Heavy Rail to the Airport seems most logical (as Spock would say)
With the working year effectively starting the Herald has in earnest started editorials on the case for heavy rail to the Airport rather than Auckland Transport’s fetish with light rail instead.
From the Herald:
Editorial: Case for trams to airport does not stack up5:00 AM Tuesday Jan 5, 20166 comments
Auckland councillor Mike Lee is not alone in doubting the practicality of running trams from Britomart to the airport. The proposal is one of several under consideration by Auckland Transport for another mode of public transport to and from the airport, which has asked for a decision by the middle of this year so that it can include a rail or bus station in its plans for a new domestic air terminal.
The ability to greet or farewell travellers at Britomart may be more convenient than driving all the way to Mangere for many Aucklanders. For that very reason a rail connection to the airport should be a high priority for the Auckland Council, as it was until, inexplicably, Mayor Len Brown postponed it to the 2020s in his planning.Now the airport company’s wish to start building the much-needed new domestic terminal by 2021 means it needs a decision much sooner on whether it needs to accommodate a rail or bus service. It probably has not contemplated trams, or “light rail” as urban planners call them.
Auckland Transport is considering laying tracks along a number of streets on the central and western isthmus, starting on Dominion Rd. It is now thinking a Dominion Rd line could be extended through Hillsborough to Onehunga, then cross the Manukau Harbour and run through Mangere to the airport.
It believes the journey from Britomart could take 44 minutes. Mr Lee is dubious for good reason. The trams would need to travel at up to 80km/h. These would not be the rattling old trams of now distant memory in Auckland – a relic of which can be ridden around the Wynyard Quarter. “Light rail” cars are swish modern vehicles that whirr along almost silently. But, like trams, they run on streets, sharing the road with other vehicles and stopping at lights like the rest of the traffic. That is on top of their frequent stops to pick up and drop off passengers.
They may accelerate faster than a bus but it is hard to believe they would beat a bus to the airport as Auckland Transport’s consultants claim. They estimate a bus would take 45-60 minutes. They cannot be thinking of the excellent express bus that already runs to the airport from Queens Wharf. To be an improvement on that service, any public transport connection would need to be as dedicated; it could not be making all the stops on a commuting route.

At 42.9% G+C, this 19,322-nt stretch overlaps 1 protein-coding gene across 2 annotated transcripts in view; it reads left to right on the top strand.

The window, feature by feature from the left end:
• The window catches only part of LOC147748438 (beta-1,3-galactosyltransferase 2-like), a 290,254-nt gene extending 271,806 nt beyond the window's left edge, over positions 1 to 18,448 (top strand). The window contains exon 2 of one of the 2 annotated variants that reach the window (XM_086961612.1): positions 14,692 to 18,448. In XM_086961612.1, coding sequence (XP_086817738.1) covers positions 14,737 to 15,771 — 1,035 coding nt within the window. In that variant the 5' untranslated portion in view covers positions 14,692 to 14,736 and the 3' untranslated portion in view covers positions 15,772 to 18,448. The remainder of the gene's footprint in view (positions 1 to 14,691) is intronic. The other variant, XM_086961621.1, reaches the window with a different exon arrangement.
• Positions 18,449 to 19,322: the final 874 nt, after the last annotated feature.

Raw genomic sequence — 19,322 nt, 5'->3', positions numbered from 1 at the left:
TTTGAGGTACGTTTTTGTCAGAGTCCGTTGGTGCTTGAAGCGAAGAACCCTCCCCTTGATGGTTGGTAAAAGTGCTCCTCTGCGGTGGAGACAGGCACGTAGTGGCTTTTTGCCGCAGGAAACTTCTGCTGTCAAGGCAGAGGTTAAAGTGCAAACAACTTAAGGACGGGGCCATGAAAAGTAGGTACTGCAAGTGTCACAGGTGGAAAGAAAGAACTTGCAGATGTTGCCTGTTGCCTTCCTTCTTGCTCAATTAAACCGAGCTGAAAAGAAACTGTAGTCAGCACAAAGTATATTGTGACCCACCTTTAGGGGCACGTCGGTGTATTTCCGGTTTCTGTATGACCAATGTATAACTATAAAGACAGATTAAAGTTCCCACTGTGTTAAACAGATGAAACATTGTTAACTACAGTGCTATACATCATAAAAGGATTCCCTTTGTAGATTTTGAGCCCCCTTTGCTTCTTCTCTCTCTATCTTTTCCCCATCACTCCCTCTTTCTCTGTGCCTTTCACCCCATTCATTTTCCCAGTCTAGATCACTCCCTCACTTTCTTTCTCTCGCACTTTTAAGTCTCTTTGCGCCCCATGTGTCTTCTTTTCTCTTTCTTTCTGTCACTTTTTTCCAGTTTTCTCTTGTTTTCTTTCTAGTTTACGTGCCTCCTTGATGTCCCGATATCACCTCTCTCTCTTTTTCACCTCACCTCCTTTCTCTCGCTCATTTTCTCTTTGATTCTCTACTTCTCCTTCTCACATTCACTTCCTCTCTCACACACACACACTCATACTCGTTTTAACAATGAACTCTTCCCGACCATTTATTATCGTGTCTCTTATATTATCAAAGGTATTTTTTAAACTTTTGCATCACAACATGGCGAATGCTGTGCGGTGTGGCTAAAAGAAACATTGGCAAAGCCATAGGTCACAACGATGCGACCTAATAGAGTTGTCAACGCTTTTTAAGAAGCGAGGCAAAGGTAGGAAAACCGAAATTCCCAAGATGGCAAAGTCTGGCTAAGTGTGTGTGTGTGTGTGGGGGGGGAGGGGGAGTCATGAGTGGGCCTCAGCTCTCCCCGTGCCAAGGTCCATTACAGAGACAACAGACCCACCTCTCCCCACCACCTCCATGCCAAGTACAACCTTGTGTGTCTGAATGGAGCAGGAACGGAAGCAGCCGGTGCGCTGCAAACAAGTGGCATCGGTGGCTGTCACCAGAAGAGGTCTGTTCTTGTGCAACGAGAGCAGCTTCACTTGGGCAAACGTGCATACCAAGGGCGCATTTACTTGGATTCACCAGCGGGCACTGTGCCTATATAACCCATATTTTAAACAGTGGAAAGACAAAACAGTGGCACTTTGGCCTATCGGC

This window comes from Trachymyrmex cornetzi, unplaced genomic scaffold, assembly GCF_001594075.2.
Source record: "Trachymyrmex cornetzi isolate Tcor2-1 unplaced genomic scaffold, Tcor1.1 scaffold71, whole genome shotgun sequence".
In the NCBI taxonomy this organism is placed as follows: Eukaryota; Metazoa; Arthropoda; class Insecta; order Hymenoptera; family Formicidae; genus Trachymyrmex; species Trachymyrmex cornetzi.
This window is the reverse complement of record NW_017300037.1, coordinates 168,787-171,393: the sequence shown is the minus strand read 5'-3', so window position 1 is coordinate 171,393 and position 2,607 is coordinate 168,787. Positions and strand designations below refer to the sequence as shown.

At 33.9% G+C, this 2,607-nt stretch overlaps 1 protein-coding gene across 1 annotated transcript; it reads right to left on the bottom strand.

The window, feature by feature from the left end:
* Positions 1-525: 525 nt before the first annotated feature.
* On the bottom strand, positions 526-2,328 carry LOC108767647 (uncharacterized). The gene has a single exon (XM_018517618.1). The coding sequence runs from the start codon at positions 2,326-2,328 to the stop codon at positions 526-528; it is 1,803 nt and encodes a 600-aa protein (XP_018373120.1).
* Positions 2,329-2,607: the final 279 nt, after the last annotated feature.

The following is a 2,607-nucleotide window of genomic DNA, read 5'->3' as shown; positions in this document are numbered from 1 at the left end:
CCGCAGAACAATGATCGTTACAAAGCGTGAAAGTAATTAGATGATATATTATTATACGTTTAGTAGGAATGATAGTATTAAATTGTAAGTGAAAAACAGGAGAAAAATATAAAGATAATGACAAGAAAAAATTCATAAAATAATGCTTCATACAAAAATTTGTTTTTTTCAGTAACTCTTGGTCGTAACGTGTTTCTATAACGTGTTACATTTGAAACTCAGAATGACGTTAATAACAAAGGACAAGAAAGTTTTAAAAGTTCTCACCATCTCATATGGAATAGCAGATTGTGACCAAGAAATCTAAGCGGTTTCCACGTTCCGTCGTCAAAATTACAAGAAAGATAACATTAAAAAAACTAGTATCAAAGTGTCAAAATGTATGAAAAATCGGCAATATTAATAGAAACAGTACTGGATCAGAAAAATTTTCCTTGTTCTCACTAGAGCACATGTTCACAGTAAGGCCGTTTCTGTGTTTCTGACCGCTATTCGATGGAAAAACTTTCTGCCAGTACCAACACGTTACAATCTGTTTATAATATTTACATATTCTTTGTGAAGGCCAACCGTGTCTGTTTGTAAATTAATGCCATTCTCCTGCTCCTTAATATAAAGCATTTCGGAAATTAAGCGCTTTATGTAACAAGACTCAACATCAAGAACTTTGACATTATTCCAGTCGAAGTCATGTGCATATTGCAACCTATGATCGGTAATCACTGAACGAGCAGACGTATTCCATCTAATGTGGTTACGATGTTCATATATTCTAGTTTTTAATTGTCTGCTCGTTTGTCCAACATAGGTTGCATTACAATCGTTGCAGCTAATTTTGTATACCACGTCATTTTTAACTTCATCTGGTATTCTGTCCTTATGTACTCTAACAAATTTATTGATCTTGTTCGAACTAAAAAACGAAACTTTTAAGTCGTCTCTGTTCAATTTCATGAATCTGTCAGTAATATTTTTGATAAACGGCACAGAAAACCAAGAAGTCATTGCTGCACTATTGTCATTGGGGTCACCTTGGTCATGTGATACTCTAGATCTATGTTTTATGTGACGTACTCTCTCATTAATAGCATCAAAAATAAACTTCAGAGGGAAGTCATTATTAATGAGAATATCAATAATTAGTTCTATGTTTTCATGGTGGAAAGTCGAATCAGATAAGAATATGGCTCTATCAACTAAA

That is why an express train seems the best option. Auckland’s central rail corridor does not cross too many streets and it would seem possible to extend the Onehunga line to the airport alongside the motorway.
The airport company envisages an underground station in the new domestic terminal. That sounds perfect. AT should forget about trams and get real trains in there.
I have noted from the comments thus far (safe to read as of when this post was written) are also in favour of heavy rail over light rail but that heavy rail extending from Manukau and Puhinui rather than Onehunga. I can see the logic behind that in itself but from Manukau is where Light Rail rather than Heavy Rail would actually come into play. See The Botany Line Sky Train: Time to Link the Eastern Suburbs, Airport and South Auckland up with a quality Light Rail Transit System for more.
Letter to the Ministers
The Airport Rail has become as an important transit issue as the City Rail Link itself. In fact I would argue Airport Rail is a natural extension to the City Rail Link more so than the North Shore Line (which would be Light Rail).
My distrust in Auckland Transport handling the transit options to the Airport has led me writing a letter to Ministers English, Bridges and Smith outlining concerns and as well as presenting an opportunity from placing down heavy rail from Otahuhu to the Airport.
The Letter (edited for brevity)
To: Hon. Bill English: Minister of Finance, Minister for Housing New Zealand Corporation
Hon. Dr Nick Smith: Minister of Building and Housing, Minister for the Environment
Hon. Simon Bridges: Minister of Transport
Monday, 4 January 2016
Subject: Airport Rail in Auckland
Over the Christmas-New Year holiday period the New Zealand Herald ran an article titled: Trams proposed for airport route – By Mathew Dearnaley (5:00 AM Wednesday Dec 30, 2015) (http://www.nzherald.co.nz/nz/news/article.cfm?c_id=1&objectid=11567299) which consequently prompted further media articles as well as debate on Social Media (Twitter, Facebook and blogs).
The crux of the matter and the subsequent debate is whether Auckland Transport builds either a light rail (LRT) system from the City Centre to the Airport via Dominion Road and alongside State Highways 20 and 20A or, a heavy rail extension from the current Onehunga Station. A video of the LRT verse Heavy Rail from the City Centre to the Airport was presented to the Auckland Council Infrastructure Committee in 2015 and is “available” from Auckland Transport.